90

In Lord of the Rings: The Two Towers, in the chapter Shelob’s Lair, there is a rather lengthy description of Shelob, the last remaining child of Ungoliant in Middle-Earth. In this, there is also a description of her relation with Sauron:

And as for Sauron: he knew where she lurked. It pleased him that she should dwell there hungry but unabated in malice, a more sure watch upon that ancient path into his land than any other that his skill could have devised. And Orcs, they were useful slaves, but he had them in plenty. If now and again Shelob caught them to stay her appetite, she was welcome: he could spare them. And sometimes as a man may cast a dainty to his cat (his cat he calls her, but she owns him not) Sauron would send her prisoners that he had no better uses for: he would have them driven to her hole, and report brought back to him of the play she made.

I’ve never understood the bolded bit there. Tolkien is saying that Sauron sometimes sent prisoners to Shelob to keep her less-than-ravenous and in check, in an almost playful way, the way you might throw a dainty to your cat. So clearly Shelob is the cat.

But then why does it say, “but she owns him not”? Surely if she were the pet and Sauron the master, as seems to be the explicitly denied premise, he should own her, not the other way around.

Was Tolkien one of those cat-lovers who say that you never own your cat—your cat owns you? I don’t know why, but I’ve always assumed that was a much later jocular meme. Is there some other logical explanation for this seeming reversal of ownership?

  • 5
    own can mean, "to concede", or it can mean relation, so it could be she does not concede to him, or that she is of no relation or partnership with him. – Himarm Jul 2 '15 at 18:16
  • 21
    As Nerrolken says, you're reading the word "owns" wrong. It used to mean something like "admits" or "acknowledges". So the line is "she doesn't acknowledge him". – Wad Cheber Jul 2 '15 at 18:22
  • 11
    When I read that I thought about the idea that cats own the insufferable humans they live with. If she were his cat, she would own him, but since she doesn't, she isn't his cat. – Jack B Nimble Jul 2 '15 at 18:27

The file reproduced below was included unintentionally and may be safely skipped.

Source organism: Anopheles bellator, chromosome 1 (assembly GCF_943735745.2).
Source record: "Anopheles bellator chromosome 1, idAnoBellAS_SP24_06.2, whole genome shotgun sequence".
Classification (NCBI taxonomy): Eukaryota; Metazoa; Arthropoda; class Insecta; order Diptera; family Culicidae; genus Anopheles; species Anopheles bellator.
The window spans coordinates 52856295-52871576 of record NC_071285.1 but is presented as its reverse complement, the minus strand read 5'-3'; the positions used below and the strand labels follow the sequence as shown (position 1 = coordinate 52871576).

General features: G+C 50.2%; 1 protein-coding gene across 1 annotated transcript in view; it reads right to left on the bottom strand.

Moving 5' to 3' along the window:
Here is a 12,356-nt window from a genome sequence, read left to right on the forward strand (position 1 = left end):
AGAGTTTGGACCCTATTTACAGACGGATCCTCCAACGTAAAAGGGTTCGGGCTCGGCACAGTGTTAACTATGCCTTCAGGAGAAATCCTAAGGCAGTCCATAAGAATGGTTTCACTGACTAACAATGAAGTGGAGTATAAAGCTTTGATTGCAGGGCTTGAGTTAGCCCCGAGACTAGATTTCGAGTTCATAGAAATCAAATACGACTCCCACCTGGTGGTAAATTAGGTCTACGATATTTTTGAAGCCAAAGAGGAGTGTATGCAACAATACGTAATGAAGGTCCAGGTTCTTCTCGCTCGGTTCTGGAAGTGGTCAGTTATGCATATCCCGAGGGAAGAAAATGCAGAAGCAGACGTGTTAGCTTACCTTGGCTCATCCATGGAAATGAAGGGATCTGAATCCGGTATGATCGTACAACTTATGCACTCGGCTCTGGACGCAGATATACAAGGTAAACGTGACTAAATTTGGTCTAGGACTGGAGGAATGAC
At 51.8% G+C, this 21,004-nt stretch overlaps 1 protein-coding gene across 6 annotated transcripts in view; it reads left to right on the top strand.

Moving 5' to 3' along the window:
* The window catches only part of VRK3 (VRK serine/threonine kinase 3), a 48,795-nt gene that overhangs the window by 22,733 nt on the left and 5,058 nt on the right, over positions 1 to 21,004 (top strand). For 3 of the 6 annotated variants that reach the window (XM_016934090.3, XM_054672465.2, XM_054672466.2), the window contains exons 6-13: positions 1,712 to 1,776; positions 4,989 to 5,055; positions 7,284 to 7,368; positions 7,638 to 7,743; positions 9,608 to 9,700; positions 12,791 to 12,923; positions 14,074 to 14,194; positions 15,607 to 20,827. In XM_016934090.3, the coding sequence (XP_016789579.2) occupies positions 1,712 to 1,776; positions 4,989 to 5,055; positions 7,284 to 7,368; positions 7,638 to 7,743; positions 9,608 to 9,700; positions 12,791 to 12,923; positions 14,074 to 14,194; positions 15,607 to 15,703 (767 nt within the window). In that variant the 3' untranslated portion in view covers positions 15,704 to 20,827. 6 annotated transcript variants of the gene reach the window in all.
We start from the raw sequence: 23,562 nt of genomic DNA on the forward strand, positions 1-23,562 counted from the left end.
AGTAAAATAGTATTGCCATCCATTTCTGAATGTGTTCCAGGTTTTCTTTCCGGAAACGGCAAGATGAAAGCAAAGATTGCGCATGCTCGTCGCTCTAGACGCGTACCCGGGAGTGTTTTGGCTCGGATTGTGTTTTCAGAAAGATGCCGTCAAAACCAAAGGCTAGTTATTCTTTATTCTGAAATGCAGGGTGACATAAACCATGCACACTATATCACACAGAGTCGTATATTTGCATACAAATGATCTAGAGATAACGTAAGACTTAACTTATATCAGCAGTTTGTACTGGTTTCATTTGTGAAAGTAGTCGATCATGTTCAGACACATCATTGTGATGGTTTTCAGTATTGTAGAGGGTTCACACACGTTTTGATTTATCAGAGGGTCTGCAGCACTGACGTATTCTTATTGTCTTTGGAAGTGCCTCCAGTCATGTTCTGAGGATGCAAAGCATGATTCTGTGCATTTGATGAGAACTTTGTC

• 4
    It might be better understood if you think of its antonym: disown. – jamesqf Jul 3 '15 at 17:16
  • (his cat he calls her, but she owns him not) seems to me neither a misuse or archaic use of the word "own" - I think it is simply a juxtaposition between two concepts: A man throws a dainty to his cat, he owns the cat (in his mind). But the relationship is one-sided: the cat does not own the man, and in fact the relationship simply doesn't exist at all in the mind of the cat. It is as though Tolkien is saying "the man owns the cat, but the cat sure doesn't own the man [for that matter, the cat doesn't appreciate any relation between itself and the man]" – Darren Ringer Jul 4 '15 at 17:19
146

According to a similar discussion on another site, Tolkien is using "own" in a more archaic sense of "acknowledge" or "yield to." The Oxford English Dictionary article on own contains one definition (4.c) of "own" as "To acknowledge as having supremacy, authority, or power over oneself; to recognize or profess obedience to (a greater power, a superior, etc.)."

If this is the case, the phrase could be re-worded to be...

His pet he calls her, though she doesn't recognize his authority.

...or, put more simply...

His pet he calls her, though she doesn't agree.

  • 24
    This. A million times this. The word "owns" is used, as are so many words in Tolkien's work, in an archaic sense. – Wad Cheber Jul 2 '15 at 18:20
  • 1